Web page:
Pennsylvania 2016 state salaries

This story has been updated.

Let’s be honest: No one really likes paying their taxes. But since we have to pay them, you should know how the state spends the money.

PublicSource obtained state salary data for Pennsylvania employees for 2016. The data includes the agency an employee works for, when they were hired, their annual salary and the overtime they earned.

We received the data from the state Office of Administration. Unlike other government entities, the office would not release race and gender information tied to specific state employees. Instead, the office provided aggregate breakdowns of race and gender of its employees by department.

In the data, an employee's "gross pay" includes a person's annual salary, overtime pay and any other payouts they received before tax and Social Security deductions. State employees also receive health benefits and pensions that are not included in this analysis of salaries.

The state listed 92,157 employees in 2016; 1,573 of them didn’t earn any money, though, because they were either on leave or because they had left their jobs prior to 2016 but remained in the state’s system. Gov. Tom Wolf earned his salary of $189,819, but donated it to charity, as he has done each year since 2014.

As you explore the state data, let us know if you find anything newsworthy.

You can reach J. Dale Shoemaker at 412-515-0069 or dale@publicsource.org. He’s on Twitter at @JDale_Shoemaker. And you can reach Natasha Khan at 412-515-0063 natasha@publicsource.org. She’s on Twitter at @khantasha.


Top earners

With overtime factored in, the top earners in the state last year came mostly from the Department of Human Services and the Pennsylvania State Police. However, corrections officers in the state’s prisons as well as physicians and psychiatrists in other departments earn the most, largely because they work so many overtime hours. State police officers rank so high because they receive large leave payouts — money they earn by not taking sick or vacation days. Like other public employees we’ve written about, some earn more money in overtime than they do in their salary.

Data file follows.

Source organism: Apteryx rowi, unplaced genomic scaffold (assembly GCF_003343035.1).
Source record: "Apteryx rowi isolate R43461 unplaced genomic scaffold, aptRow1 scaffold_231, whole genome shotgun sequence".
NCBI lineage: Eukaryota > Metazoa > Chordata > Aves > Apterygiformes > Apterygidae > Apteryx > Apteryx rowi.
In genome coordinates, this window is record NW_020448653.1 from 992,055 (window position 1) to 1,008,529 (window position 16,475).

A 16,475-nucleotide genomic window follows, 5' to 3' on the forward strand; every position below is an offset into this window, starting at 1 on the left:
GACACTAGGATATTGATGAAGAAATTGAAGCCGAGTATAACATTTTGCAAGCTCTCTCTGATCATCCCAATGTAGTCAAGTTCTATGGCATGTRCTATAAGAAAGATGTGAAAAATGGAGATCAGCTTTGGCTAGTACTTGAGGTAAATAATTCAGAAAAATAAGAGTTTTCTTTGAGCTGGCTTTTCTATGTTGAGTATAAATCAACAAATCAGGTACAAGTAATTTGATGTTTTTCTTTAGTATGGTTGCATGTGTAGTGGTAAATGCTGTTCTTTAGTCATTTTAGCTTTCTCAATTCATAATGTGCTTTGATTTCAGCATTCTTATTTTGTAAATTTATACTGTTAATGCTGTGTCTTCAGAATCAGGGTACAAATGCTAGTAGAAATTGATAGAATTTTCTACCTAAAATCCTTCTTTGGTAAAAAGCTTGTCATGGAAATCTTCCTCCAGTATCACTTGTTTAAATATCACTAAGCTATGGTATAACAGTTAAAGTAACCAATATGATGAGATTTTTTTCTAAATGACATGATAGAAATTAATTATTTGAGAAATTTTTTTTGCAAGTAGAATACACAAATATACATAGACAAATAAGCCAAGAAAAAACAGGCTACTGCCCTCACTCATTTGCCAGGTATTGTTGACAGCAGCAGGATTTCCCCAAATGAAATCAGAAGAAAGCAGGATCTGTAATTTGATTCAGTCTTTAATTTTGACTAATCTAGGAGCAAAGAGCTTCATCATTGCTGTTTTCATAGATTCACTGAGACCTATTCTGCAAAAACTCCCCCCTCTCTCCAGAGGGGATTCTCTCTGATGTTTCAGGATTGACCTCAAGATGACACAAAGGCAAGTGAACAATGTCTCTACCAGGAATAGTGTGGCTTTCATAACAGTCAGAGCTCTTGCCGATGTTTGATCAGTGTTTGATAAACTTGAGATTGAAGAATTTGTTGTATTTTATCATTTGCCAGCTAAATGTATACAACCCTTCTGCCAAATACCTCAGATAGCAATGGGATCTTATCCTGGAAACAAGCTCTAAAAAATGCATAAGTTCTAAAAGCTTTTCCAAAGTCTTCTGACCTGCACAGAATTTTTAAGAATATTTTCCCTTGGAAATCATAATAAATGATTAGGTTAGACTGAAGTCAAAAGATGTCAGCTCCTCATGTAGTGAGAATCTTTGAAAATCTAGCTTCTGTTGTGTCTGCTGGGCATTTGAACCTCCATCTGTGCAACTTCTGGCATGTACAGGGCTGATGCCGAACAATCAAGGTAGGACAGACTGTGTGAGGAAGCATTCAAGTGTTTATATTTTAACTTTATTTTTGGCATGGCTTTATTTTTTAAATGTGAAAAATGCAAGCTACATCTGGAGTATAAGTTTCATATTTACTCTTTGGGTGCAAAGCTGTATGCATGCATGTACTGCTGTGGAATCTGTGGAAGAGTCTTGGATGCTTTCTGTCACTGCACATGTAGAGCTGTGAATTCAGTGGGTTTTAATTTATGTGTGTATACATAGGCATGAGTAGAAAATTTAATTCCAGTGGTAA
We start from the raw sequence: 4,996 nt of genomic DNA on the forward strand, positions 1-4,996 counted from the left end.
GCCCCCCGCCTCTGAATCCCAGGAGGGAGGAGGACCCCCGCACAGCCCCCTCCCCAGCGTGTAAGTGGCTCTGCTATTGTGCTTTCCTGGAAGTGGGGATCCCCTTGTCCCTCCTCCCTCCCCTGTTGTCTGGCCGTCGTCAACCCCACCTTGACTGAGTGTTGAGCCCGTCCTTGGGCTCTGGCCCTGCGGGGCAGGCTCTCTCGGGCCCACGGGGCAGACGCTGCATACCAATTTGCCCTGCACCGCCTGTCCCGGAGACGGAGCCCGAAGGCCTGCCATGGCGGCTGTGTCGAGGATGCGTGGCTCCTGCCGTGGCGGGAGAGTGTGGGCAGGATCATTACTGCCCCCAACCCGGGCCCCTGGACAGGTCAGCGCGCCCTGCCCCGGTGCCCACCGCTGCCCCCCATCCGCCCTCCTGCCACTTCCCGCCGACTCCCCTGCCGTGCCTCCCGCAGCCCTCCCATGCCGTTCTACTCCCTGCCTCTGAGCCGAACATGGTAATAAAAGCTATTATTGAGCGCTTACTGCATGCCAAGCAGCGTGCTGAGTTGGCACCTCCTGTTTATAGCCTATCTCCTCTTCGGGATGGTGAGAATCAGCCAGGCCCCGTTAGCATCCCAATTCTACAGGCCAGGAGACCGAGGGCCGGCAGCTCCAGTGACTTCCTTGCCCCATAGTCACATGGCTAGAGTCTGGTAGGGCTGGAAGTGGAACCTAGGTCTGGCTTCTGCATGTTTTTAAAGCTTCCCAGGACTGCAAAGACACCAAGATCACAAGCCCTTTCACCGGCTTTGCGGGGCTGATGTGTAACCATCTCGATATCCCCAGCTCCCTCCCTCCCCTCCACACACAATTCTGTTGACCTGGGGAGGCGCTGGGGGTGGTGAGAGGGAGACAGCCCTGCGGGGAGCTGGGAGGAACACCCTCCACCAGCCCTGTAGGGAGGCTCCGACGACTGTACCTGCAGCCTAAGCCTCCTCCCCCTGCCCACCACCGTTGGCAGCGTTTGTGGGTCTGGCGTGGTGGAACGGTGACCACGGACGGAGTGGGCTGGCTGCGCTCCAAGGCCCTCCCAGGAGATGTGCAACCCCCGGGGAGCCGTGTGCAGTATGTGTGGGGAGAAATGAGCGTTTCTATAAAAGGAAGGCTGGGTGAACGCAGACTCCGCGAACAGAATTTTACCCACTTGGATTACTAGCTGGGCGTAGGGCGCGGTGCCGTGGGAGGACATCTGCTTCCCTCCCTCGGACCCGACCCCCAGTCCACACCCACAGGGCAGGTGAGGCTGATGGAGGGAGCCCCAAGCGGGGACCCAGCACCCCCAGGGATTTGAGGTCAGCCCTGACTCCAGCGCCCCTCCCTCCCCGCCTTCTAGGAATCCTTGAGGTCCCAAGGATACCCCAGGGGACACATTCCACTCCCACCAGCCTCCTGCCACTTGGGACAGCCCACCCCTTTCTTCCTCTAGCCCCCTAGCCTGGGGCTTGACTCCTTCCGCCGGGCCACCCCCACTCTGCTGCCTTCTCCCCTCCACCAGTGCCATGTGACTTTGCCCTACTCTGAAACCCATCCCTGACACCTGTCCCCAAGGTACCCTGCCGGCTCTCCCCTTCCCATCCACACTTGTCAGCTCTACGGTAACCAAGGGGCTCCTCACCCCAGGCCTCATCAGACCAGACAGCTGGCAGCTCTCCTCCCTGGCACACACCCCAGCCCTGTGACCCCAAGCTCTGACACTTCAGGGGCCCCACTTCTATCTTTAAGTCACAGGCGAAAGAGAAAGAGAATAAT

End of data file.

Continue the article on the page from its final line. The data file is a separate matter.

Without overtime, you’ll find many of the people who manage the Public School Employee Retirement System topping the list. Gov. Tom Wolf also appears on this list, ranking 20th. He makes $189,819 but donates all of his salary to charities like the United Way of York County or United Way of Pennsylvania.

First names of corrections officers are not considered public information and were withheld from the data PublicSource received.

Without overtime and leave pay

With overtime and leave pay

Salary spending by agency

In the table below, take a look at how much each agency spends on salaries for its workers. Keep in mind that large departments with a lot of employees will naturally spend more on salaries and that those figures aren’t necessarily the result of those employees making more money individually.


Updated April 17, 2017: A previous version of the article didn't clearly state the difference between an employee’s “gross pay” and their take-home pay. While it's true that gross pay captures what employees take home, gross pay does not equal take-home pay. Gross pay is what an employee gets before any deductions are taken out for state and federal taxes, Social Security and health insurance payments.